Regional Reviews: Connecticut & the Berkshires
A Crossing: A Dance Musical
Also see Zander's review of Tenderly, the Rosemary Clooney Musical
While the running time is 85 minutes, A Crossing has both depth and scope as one follows a group of immigrants as they try to find a better life and world by crossing the Mexican border into the United States. As BSC Artistic Director Julianne Boyd explains, director/choreographer Joshua Bergasse suggested the idea to her six years ago. The evolution has been lengthy and the result exultant. At times, the presentation brings to mind Fiddler on the Roof. The parallel between old world Jews wandering through Russia/Poland as they searched for stability and twenty-first century migrants seeking security and safety is not a stretch. It was quite thrilling to sit in a Pittsfield, Massachusetts, theater, several rows from a group of exuberantly talented actors of Latin lineage as they threw their bodies, minds, and creative spirits into performance.
Alberto Lopez, co-choreographer for the musical, has been the artistic leader of Calpulli, a dance group which emphasizes community through its imaginative process. Joshua Bergasse's influence is familiar to Barrington Stage audiences, where he choreographed The Pirates of Penzance, On the Town, West Side Story, and more. Bergasse has received accolades for his work on Broadway and was awarded an Emmy Award as he choreographed television's "Smash." Zoe Sarnak has written many original songs for A Crossing and George Sáenz provides traditional Mexican folk song arrangements and additional score. Rick Hip-Flores is a fine musical supervisor and Jeffrey Campos an equally skilled musical director. Mark St. Germain, who penned the impressive Eleanor (part of the recent BSC summer season), wrote the story. St. Germain is also known for Freud's Last Session, Becoming Dr. Ruth, Dancing Lessons, and other excellent plays. For the current occasion, the wordsmith was not asked to delve into his craft but to add story which facilitates successful dance and music.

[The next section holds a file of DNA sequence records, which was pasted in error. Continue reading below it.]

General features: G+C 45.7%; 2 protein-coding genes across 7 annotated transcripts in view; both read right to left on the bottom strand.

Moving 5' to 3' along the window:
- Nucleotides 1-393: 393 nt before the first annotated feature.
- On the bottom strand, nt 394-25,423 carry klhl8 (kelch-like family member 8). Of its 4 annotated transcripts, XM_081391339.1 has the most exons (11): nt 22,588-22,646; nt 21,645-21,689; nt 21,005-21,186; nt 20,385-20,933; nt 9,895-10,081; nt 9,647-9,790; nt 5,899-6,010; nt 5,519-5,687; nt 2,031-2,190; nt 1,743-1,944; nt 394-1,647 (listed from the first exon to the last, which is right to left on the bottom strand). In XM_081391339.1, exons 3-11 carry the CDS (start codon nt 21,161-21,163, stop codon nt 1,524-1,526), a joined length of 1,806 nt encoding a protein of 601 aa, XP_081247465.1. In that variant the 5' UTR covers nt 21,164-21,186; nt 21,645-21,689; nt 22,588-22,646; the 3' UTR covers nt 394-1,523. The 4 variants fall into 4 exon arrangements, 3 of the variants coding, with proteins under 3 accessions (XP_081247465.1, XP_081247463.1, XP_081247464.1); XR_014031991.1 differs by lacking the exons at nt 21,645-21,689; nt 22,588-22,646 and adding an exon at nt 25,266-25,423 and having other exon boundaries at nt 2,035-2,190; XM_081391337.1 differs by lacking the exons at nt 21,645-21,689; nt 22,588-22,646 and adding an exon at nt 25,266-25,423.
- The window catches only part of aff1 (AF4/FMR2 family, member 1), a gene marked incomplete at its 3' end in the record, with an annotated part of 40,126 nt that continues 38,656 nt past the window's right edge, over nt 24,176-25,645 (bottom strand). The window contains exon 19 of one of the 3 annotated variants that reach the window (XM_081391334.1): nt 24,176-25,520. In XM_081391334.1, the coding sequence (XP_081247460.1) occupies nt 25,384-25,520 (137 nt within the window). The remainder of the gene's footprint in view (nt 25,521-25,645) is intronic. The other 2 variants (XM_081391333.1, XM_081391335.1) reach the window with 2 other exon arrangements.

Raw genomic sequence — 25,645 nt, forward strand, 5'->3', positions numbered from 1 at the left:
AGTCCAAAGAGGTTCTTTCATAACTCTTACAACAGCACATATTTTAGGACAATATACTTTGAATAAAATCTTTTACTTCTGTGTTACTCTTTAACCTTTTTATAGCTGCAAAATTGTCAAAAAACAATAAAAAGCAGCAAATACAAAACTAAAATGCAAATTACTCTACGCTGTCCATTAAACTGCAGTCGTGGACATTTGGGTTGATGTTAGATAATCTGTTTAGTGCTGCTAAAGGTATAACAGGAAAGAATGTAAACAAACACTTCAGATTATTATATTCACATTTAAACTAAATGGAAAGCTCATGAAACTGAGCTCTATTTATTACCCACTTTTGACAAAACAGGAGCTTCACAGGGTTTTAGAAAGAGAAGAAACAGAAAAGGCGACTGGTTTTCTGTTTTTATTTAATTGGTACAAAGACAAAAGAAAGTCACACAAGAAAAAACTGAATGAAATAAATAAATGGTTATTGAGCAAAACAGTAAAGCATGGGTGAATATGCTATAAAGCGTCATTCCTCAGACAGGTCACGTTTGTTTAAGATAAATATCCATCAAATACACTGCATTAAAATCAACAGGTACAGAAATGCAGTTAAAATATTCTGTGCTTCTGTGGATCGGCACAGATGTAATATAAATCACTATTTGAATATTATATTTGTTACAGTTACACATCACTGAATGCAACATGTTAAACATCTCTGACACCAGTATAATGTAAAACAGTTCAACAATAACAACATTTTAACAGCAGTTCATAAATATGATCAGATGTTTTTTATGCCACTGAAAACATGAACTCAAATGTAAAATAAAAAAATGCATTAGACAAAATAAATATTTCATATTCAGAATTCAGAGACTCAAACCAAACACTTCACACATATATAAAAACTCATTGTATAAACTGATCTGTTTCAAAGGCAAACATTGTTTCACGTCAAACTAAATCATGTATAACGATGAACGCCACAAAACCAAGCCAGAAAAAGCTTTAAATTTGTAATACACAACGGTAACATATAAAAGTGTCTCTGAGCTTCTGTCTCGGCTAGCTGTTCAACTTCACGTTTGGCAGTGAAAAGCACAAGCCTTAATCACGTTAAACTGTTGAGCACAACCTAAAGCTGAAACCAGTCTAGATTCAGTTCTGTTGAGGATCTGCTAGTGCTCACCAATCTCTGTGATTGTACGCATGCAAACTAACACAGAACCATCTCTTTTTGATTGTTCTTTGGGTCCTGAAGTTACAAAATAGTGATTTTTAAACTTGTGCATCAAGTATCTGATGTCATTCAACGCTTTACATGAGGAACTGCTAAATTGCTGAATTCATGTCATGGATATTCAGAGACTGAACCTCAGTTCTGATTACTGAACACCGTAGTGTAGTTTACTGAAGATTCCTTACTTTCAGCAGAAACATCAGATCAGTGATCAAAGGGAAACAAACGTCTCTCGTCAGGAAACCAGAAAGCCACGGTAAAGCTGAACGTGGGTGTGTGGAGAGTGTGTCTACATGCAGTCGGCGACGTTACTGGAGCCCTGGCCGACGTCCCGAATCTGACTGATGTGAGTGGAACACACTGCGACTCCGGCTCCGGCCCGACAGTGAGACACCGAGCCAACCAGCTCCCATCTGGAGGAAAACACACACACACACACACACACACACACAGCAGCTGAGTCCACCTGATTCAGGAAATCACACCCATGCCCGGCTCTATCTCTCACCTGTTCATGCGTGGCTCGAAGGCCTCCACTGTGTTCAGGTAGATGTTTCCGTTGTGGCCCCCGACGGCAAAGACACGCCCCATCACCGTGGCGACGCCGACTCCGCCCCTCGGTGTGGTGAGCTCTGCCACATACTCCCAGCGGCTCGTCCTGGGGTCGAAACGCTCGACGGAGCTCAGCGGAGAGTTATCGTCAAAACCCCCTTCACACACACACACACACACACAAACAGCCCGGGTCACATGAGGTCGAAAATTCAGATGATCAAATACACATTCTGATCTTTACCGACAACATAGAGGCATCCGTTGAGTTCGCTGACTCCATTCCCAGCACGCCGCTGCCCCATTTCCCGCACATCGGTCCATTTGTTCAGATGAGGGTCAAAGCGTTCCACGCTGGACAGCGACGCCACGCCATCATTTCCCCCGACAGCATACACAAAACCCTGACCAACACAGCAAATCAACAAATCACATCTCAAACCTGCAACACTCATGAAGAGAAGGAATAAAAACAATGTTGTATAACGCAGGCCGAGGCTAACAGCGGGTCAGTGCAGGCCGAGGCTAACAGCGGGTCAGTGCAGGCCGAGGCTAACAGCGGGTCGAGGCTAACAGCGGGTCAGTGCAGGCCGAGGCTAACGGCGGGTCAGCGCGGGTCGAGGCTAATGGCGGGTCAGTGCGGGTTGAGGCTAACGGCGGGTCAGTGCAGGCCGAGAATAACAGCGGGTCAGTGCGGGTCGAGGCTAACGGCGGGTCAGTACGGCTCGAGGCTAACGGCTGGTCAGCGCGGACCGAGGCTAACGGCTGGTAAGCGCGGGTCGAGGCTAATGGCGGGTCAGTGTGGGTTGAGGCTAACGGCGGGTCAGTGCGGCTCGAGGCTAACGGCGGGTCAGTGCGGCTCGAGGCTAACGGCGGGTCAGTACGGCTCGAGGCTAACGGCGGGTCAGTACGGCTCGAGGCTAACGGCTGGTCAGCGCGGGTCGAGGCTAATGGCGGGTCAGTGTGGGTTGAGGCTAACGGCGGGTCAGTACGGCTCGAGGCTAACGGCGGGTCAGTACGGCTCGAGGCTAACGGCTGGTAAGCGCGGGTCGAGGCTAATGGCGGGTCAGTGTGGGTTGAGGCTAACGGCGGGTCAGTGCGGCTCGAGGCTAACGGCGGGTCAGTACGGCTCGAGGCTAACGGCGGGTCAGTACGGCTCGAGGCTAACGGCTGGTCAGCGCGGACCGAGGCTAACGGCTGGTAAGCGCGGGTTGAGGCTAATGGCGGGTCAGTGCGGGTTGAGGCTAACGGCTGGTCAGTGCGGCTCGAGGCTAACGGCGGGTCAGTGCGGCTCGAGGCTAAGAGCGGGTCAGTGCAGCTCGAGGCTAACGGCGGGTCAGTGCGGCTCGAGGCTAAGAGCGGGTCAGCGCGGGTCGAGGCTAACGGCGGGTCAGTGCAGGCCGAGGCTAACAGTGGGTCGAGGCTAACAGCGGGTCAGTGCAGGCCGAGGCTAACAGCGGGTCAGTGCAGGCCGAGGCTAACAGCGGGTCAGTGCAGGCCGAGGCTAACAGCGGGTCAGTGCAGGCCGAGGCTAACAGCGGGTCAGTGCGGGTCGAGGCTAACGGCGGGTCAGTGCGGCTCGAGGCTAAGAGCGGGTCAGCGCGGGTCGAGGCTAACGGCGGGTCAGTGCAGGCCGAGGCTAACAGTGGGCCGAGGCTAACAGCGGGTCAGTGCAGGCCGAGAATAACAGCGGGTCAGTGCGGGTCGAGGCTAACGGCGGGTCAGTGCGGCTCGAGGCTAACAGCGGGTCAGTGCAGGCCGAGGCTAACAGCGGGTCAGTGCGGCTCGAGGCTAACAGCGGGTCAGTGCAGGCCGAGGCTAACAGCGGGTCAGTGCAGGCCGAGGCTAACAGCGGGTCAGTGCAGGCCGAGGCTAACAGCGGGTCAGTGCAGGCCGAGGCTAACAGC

Beowulf Boritt's scenic design features a malleable backdrop. At first, simulated water, as in a river, flows. Downstage, a small structure evocative of the Statue of Liberty, even if constructed out of objects, sits atop a crate. Soon after the play begins, everyone participates in "Invisible Line." Each character is desperate enough to trek through deserts or mountains or caves in order to cross over.
Sol (Andres Quintero) and Luna (Stefanie Renee Salyers) tell the story through narrative song. We learn of ancestors and the present dayfor example, midway through the performance, everyone participates in "The Climb." Martin (Justin Gregory Lopez) is a widower and he plays harmonica. Giselle (Ashley Pérez Flanagan) has evidently lost her parents who were political activists and she is 17 years old. Karina (Aline Mayagoitia) is pregnant. Each step a character takes is treacherous. Boritt has added configurations or obstacles of various sizes, represented by hard materials such as wood or cork board, which the actors manipulate.
In all, A Crossing offers fervent and profound insight into an analogous plight we all now witness each day, through the media, at America's southern border. The flow of humanity and the heartbreak so many immigrants endure cannot be disregarded. Barrington Stage, at this moment in time, is mounting a sensitive and simultaneously vivacious dance musical which deserves to find further life after its current run. It's a great whoosh of deeply realized musical drama. The graceful and sometimes gymnastic movement is continuous. A Crossing, during its opening moments, bears witness, well over a century ago, to Ellis Island. Near the show's ending, Martin, Karina and Giselle combine on "Tomorrow Comes." The song's last words: "'Cause tomorrow will come and we will get through it. When tomorrow comes, with everything it brings, tomorrow comes. Start imagining."
A Crossing runs through October 16, 2021, at Barrington Stage Company, 30 Union St., Pittsfield MA. For tickets and information, call 413-236-8888 or visit barringtonstageco.org.